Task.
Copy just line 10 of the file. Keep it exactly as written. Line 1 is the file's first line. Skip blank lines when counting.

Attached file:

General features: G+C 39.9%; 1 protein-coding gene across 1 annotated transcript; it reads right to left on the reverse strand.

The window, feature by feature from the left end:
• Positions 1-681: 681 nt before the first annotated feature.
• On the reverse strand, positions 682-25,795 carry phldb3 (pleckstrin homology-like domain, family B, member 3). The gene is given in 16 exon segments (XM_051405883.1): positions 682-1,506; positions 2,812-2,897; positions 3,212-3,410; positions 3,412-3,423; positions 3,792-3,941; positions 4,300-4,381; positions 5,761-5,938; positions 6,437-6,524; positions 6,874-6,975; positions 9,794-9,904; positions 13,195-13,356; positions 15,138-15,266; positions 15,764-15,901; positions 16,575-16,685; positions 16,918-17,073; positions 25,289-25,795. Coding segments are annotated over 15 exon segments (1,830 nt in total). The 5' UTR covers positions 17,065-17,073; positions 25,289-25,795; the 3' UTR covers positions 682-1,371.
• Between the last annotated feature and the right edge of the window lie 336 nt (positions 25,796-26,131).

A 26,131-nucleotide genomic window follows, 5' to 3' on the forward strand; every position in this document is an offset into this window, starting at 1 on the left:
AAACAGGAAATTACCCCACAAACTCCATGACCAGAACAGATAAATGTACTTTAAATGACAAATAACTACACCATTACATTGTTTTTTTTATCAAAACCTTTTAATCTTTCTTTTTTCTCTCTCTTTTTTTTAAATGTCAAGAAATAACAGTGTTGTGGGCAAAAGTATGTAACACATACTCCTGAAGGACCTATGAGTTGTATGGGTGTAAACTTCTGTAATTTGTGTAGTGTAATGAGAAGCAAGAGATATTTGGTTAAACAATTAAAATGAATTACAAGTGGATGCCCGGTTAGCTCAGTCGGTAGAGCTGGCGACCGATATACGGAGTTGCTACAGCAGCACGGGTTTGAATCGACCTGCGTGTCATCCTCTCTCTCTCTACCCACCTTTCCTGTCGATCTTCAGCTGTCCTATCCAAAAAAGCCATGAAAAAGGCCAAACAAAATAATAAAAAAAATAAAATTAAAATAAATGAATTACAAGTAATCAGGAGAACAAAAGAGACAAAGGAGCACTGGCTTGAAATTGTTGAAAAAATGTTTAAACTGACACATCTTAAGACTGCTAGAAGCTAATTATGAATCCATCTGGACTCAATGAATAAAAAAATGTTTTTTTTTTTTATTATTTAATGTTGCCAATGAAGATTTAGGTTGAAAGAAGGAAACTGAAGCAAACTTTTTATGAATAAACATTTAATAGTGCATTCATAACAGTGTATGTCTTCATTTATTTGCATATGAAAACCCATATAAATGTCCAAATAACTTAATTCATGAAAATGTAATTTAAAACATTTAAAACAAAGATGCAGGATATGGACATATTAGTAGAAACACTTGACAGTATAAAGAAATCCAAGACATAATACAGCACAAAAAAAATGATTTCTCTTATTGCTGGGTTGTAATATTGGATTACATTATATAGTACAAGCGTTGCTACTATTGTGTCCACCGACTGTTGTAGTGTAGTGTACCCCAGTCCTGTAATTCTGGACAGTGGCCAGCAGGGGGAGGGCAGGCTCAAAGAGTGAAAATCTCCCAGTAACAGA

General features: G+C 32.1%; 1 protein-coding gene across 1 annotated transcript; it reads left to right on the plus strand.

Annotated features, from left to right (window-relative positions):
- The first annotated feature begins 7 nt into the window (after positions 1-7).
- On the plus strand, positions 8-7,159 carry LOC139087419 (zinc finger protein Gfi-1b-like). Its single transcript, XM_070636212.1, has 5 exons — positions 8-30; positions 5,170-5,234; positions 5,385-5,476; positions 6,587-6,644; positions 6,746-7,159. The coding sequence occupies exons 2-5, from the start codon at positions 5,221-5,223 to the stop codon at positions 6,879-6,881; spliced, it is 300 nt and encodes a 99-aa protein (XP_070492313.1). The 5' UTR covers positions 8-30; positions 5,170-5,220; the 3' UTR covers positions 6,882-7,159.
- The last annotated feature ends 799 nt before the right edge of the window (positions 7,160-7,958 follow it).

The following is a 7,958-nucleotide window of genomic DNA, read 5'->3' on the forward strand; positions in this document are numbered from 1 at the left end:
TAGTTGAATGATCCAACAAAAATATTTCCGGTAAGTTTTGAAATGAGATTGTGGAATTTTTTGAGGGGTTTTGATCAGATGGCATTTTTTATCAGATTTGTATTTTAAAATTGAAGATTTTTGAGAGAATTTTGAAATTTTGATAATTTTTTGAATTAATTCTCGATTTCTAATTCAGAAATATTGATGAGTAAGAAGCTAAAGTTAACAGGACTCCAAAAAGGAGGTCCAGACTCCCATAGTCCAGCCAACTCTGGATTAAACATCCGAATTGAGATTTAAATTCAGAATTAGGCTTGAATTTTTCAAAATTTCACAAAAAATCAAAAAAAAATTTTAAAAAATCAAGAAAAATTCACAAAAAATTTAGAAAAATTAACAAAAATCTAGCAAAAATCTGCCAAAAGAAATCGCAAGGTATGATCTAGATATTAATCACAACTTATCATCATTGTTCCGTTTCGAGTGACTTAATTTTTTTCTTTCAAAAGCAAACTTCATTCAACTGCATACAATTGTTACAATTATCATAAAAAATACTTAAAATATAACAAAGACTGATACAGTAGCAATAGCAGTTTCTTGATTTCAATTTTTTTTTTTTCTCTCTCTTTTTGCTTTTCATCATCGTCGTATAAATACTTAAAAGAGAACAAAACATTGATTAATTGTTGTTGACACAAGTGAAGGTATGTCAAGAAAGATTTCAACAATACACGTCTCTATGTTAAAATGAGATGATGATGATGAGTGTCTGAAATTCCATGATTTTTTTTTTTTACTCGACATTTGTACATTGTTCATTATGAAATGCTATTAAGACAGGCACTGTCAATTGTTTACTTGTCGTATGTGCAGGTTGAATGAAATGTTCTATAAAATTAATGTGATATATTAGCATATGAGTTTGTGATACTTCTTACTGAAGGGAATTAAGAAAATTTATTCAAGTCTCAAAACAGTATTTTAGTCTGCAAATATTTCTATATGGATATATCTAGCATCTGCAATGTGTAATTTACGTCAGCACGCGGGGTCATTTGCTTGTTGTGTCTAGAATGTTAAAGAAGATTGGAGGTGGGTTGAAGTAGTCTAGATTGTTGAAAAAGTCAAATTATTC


- The first annotated feature begins 7 nt into the window (after positions 1-7).